Saturday, June 15, 2013

Diamondbacks Defying the Odds

Somehow, someway, the plucky Arizona Diamondbacks are exceeding expectations
I'm not sure how they're doing it, but the Arizona Diamondbacks are sitting at the top of the National League West above the defending World Series champions. Chalk it up to grit, heart, and tenacity all you want, but this is not a new development: Arizona took over first place four weeks ago and hasn't relinquished it despite playing .500 ball over that stretch, which explains why they haven't been able to pad their cushion larger than 2.5 games.

Once again, the Diamondbacks have one of the better offenses in the National League, ranking second in doubles, third in walks, and fourth in runs. They've managed to scrape together runs by hitting well with runners on base (.765 OPS with men on versus .690 OPS with the sacks empty), overcoming injuries to and slumps by most of their key position players. Miguel Montero hasn't hit a lick. Aaron Hill hasn't played since April 14th because of a strained left wrist. Cliff Pennington is all glove and no stick. Martin Prado's been victimized by bad luck (.263 BABiP) and hasn't provided anything close to what Justin Upton has given the Atlanta Braves. Jason Kubel hit well in April but missed time and hasn't done much since. Cody Ross has disappointed after signing a three-year, $26 million deal last winter. A.J. Pollock makes too many outs and produces all of his value with defense.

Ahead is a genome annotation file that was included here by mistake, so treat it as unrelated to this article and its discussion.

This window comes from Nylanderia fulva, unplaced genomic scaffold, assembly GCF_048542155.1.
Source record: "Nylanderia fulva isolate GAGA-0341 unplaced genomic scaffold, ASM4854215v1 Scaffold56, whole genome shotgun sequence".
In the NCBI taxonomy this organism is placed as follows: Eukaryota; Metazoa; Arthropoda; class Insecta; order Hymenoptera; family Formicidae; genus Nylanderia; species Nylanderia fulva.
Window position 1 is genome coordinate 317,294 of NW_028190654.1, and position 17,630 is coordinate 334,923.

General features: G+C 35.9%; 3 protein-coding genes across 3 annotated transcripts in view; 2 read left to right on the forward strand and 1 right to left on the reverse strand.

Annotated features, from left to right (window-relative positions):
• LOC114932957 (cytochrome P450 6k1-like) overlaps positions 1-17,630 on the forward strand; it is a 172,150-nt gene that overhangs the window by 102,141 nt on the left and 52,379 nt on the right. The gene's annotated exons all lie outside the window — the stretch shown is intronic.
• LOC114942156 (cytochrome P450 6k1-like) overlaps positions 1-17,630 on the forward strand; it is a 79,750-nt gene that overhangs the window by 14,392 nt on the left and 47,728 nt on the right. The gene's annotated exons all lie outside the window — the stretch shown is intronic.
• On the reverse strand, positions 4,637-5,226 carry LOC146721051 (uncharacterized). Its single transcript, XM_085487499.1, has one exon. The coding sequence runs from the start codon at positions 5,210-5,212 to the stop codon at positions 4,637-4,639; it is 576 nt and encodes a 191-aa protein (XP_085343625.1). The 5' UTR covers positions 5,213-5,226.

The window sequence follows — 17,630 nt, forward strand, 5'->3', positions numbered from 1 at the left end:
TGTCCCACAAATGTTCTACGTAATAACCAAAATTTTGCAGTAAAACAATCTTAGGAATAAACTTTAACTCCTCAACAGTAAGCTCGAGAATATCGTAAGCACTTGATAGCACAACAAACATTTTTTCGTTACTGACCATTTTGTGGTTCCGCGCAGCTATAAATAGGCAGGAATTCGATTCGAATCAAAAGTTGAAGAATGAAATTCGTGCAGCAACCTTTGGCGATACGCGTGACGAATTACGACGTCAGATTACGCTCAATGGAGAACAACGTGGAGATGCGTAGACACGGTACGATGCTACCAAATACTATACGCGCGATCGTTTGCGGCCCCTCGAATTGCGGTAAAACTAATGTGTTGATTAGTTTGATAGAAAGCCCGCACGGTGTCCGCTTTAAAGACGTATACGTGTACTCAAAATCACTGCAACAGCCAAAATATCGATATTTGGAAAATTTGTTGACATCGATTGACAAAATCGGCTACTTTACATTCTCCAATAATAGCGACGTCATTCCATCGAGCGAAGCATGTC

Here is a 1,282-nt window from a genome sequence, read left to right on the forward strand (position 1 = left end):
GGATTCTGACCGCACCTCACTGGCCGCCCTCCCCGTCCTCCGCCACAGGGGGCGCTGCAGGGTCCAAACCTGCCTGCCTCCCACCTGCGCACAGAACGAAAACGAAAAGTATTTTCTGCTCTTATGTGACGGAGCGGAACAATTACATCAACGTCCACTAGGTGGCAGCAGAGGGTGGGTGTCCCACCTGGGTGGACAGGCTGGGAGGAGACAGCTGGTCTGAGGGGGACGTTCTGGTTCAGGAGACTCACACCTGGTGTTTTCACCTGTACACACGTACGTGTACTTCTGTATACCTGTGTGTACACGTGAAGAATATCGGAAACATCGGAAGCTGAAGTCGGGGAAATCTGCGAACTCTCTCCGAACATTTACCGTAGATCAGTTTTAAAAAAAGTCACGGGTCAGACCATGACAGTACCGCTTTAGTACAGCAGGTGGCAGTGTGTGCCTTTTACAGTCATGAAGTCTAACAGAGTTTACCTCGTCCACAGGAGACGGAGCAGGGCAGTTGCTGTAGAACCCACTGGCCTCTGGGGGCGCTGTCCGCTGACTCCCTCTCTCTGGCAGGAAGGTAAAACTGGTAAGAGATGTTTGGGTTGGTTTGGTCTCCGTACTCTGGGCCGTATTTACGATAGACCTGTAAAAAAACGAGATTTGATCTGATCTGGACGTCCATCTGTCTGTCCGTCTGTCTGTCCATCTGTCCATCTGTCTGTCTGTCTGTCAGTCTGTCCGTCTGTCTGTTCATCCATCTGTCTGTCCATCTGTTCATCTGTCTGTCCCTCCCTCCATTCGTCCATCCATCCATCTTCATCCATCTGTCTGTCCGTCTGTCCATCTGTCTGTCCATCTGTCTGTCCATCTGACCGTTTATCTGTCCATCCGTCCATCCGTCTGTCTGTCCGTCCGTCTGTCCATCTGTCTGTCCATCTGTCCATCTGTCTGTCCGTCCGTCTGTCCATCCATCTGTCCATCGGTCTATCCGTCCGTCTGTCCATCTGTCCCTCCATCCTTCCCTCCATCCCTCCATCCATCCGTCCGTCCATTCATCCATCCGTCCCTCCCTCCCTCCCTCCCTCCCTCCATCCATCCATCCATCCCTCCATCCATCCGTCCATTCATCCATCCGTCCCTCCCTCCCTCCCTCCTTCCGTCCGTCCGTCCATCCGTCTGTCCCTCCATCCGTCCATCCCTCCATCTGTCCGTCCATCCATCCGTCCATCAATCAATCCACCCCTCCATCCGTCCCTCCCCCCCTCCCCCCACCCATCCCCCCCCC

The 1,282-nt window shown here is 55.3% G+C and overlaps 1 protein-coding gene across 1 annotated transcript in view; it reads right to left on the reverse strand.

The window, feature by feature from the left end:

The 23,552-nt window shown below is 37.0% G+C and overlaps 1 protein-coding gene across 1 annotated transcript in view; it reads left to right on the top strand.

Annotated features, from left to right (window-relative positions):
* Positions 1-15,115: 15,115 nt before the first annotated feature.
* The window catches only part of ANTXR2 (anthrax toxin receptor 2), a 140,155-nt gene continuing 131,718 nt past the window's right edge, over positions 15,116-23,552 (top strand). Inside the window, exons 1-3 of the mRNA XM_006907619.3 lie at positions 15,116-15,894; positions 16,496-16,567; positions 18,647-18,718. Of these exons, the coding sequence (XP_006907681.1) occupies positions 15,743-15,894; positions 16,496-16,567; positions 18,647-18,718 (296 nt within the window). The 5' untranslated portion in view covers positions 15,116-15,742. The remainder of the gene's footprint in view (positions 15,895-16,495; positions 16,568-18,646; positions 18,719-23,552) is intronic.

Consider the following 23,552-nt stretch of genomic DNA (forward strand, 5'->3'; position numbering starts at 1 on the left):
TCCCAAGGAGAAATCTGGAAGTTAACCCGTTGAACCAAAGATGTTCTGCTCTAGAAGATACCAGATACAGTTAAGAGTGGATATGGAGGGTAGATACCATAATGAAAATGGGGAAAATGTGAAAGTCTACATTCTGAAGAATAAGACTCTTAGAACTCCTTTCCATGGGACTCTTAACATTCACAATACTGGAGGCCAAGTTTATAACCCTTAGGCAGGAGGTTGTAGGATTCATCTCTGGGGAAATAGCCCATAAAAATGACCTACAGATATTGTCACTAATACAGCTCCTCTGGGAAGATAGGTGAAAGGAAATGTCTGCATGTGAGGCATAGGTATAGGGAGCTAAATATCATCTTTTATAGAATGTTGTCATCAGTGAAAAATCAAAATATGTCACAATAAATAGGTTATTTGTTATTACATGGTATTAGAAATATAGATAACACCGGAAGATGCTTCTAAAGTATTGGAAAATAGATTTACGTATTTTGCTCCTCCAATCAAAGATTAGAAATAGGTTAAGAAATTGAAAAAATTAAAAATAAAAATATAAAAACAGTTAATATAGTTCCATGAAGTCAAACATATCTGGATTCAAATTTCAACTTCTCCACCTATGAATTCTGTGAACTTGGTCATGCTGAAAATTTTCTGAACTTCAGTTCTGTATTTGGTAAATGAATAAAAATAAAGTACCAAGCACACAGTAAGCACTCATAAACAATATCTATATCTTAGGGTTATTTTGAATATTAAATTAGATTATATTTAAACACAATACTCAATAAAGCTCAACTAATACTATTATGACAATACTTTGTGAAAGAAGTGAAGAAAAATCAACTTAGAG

So where is the scoring coming from? Let's start with NL RBI leader Paul Goldschmidt, who's evolved into one of the best hitters in baseball. Goldy's mashed all year long and finds himself at the center of MVP discussions. The teammate he's driven in most often is leadoff hitter Gerardo Parra. Perhaps the best defensive outfielder around, Parra leads the Senior Circuit in doubles and has been the league's second most valuable postition player (according to bWAR) behind only Carlos Gomez. Then there's rookie shortstop Didi Gregorius, who's batting over .300 and might end up stealing NL Rookie of the Year honors from Shelby Miller. Eric Chavez and Wil Nieves have been big coming off the bench, too.

Unlike most great teams, the Diamondbacks lack strong starting pitching. In fact, their rotation has been subpar (4.30 ERA) despite remaining healthy and receiving strong defense behind them. Sophomore Patrick Corbin, a Cy Young candidate, is the lone exception with his 9-0 record and 2.28 ERA, Trevor Cahill, the next best starter, has been merely average. Ian Kennedy keeps getting worse, making his stellar 2011 look more like a fluke with every passing start. Wade Miley has taken a massive step back after finishing second to Bryce Harper in last year's NL Rookie of the Year voting. Brandon McCarthy hasn't looked anything like the pitcher he was with Oakland the last two seasons. Perhaps time on the DL will do him some good, but he just hasn't been the same since taking a line drive to the head last year.

The bullpen, on the other hand, is one of baseball's best (3.04 ERA). Brad Ziegler, Matt Reynolds, Josh Collmenter,  and Will Harris have all been tremendous. Heath Bell's bounced back from a disastrous season with Miami, filling in for injured closer J.J. Putz. No wonder the D-Backs are 15-9 in one-run games.

A few months ago nobody thought the Diamondbacks would be where they are now. It's tough to see them holding up without adequate starting pitching, especially since Corbin and the bullpen are bound to regress at some point. It will help when the hitters get healthy and start producing like they can, but I still don't see Arizona winning the division. San Francisco's pitching is going to come around, and when it does the Giants will take their rightful place (as in first). Seeing as how San Francisco gets 10 straight games against the Padres, Marlins, and Dodgers starting on Monday, I expect them to overthrow the Diamondbacks by the end of June.

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